The studies were conducted in accordance with principles of Good Clinical Practice, and the protocols and procedures were approved by an Ethics Review Committee (ERC) or Institutional Review Board (IRB) for each participating study site. Merck's approach to the conduct of clinical trials is in accordance with the ethical principles that have their origin in the Declaration of Helsinki, and that are consistent with Good Clinical Practice and the applicable regulatory requirement(s). Prior to any study-related procedures, all planned procedures and inherent risks were reviewed with each patient and/or their representative, and all patients provided written informed consent to participate in the study.
After a drug washout and a PBO run-in period with dietary and life style counseling, patients were allowed to enter the studies if their plasma lipid concentrations met the following criteria for randomization: LDL-C 3.4 to 5.7 mmol/L and TG 1.7 (2.3 for EZE/SIMVA + FENO study) to 5.7 mmol/L inclusive. Patients with type 2 diabetes were limited to those with LDL-C 2.6 to 4.7 mmol/L, inclusive.
In the first study, qualifying patients were randomized to one of the following daily treatments for 12 weeks: PBO (n = 64); FENO 160 mg (n = 189); EZE 10 mg (n = 187); or EZE 10 mg +FENO 160 mg (n = 185). In the second study, qualifying patients were randomized to one of the following daily treatments for 12 weeks: PBO (n = 60); FENO 160 mg (n = 184); EZE/SIMVA, n = 184); EZE/SIMVA 10/20 mg + FENO 160 mg (n = 183)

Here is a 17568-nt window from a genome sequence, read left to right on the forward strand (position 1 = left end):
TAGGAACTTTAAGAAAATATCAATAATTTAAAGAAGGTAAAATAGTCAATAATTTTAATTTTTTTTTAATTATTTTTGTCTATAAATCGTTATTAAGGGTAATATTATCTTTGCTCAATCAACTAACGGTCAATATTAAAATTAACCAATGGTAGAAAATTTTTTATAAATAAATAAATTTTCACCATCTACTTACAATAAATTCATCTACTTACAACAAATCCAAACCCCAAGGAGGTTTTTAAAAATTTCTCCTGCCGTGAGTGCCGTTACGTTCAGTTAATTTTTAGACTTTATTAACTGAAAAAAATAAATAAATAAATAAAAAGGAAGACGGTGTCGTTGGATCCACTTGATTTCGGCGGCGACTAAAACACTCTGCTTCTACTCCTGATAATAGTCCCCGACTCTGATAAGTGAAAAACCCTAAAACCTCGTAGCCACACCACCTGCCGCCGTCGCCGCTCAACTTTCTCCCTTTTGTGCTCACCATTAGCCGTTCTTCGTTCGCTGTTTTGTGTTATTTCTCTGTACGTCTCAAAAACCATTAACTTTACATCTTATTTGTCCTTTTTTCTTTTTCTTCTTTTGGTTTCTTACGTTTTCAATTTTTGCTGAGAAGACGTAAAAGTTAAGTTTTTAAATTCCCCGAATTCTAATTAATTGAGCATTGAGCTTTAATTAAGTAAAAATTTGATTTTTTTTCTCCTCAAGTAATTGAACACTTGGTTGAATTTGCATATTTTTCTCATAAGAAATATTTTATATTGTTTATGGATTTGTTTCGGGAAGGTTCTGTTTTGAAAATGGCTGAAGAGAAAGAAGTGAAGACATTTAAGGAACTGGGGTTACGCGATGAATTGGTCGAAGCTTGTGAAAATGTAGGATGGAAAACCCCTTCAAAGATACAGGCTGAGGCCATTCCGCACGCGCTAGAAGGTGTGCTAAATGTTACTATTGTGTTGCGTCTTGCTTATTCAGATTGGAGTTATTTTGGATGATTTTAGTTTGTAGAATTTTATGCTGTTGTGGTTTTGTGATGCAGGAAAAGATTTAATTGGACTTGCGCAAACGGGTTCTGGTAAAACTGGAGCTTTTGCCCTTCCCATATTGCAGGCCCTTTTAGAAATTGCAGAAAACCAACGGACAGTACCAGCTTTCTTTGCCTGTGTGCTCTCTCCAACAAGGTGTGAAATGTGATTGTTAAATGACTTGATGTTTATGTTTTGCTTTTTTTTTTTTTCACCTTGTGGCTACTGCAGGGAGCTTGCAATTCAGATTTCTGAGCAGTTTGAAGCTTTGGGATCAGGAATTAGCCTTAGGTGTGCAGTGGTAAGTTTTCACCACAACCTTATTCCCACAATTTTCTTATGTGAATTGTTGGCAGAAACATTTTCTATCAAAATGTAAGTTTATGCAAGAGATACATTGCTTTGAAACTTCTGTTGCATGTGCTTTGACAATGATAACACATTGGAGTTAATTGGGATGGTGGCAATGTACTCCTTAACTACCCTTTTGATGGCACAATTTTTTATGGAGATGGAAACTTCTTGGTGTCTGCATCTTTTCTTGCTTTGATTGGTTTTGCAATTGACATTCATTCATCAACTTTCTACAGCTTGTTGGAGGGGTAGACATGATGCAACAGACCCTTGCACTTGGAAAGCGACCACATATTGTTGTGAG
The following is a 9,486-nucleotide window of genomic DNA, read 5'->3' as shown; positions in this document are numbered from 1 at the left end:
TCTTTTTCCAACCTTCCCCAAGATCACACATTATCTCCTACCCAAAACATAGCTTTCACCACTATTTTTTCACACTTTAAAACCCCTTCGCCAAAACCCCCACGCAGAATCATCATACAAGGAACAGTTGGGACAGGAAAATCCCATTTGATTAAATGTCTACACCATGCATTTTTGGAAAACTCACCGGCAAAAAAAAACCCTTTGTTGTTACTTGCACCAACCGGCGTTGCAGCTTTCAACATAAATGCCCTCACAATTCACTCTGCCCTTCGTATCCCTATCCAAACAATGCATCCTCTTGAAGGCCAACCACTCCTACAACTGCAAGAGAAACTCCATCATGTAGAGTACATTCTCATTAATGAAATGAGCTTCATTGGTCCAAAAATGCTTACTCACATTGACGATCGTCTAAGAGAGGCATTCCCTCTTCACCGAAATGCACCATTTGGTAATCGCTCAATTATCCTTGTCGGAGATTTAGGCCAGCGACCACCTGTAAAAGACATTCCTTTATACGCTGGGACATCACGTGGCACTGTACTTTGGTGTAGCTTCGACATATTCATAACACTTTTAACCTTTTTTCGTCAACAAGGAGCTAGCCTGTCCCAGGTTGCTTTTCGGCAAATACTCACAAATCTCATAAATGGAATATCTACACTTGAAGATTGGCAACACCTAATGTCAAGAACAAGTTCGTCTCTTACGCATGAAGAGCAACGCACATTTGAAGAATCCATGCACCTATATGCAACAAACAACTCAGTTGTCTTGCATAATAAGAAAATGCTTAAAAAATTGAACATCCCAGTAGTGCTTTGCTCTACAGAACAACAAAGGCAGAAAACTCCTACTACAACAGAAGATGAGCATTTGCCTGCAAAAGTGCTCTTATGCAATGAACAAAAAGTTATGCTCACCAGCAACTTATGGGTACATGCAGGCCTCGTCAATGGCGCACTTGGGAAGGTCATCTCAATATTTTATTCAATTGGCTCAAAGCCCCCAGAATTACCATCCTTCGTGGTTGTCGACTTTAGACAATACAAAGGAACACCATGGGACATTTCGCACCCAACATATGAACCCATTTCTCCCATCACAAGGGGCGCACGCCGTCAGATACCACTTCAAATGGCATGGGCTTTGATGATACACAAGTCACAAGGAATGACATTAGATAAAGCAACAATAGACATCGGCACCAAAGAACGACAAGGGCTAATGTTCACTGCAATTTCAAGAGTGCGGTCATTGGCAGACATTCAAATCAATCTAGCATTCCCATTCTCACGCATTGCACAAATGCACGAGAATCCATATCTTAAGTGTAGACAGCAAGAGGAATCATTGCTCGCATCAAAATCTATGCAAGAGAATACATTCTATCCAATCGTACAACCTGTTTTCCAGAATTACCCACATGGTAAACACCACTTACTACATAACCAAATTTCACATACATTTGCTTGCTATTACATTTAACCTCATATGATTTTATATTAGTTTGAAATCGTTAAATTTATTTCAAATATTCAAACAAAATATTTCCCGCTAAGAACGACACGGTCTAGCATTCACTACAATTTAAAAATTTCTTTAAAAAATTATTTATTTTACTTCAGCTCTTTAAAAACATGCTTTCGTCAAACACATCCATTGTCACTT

For the purpose of this analysis, available data from the PBO (n = 123) and FENO (n = 368) arms were combined across studies, and data from the PBO, FENO, EZE+FENO, and EZE/SIMVA+FENO arms were included in the analysis.
All lipid and apolipoprotein (Apo) analyses for the two studies were performed using the same validated assay methods at the same central laboratory (either PPD facilities, Medical Research Laboratory, Highland Heights, Kentucky, USA or Zaventem, Belgium).
This analysis examined the frequency and magnitude of HDL-C changes from baseline in each of the four treatment groups. The numbers and percentages of patients with HDL-C decrease, no change, and increase at the end of treatment versus baseline were tabulated by treatment arms. The proportions of patients with no change in HDL-C at study end were low and similar across the treatment groups. As a result, the frequency of HDL-C increases and frequency of no change from baseline were summated together for the purpose of all categorical analyses. The distributions of the percentage change from baseline in HDL-C values at study endpoint as well as HDL-C values pre- and post-treatment were displayed as histograms for each of the treatment groups.
Descriptive statistics of the baseline characteristics and plasma lipid profiles for patients with HDL reductions versus those with HDL increases (or no change) were summarized. The age, gender, body mass index (BMI), concomitant medications, and baseline/endpoint HDL-C, TG, and Apo AI values were evaluated for every patient receiving active treatment (i.e., FENO, EZE + FENO or EZE/SIMVA + FENO) who had HDL-C reductions ≥30%. The cut point of ≥30% was selected since the maximum percentage change from baseline in HDL-C values for individual patients observed in the placebo group approached 30%.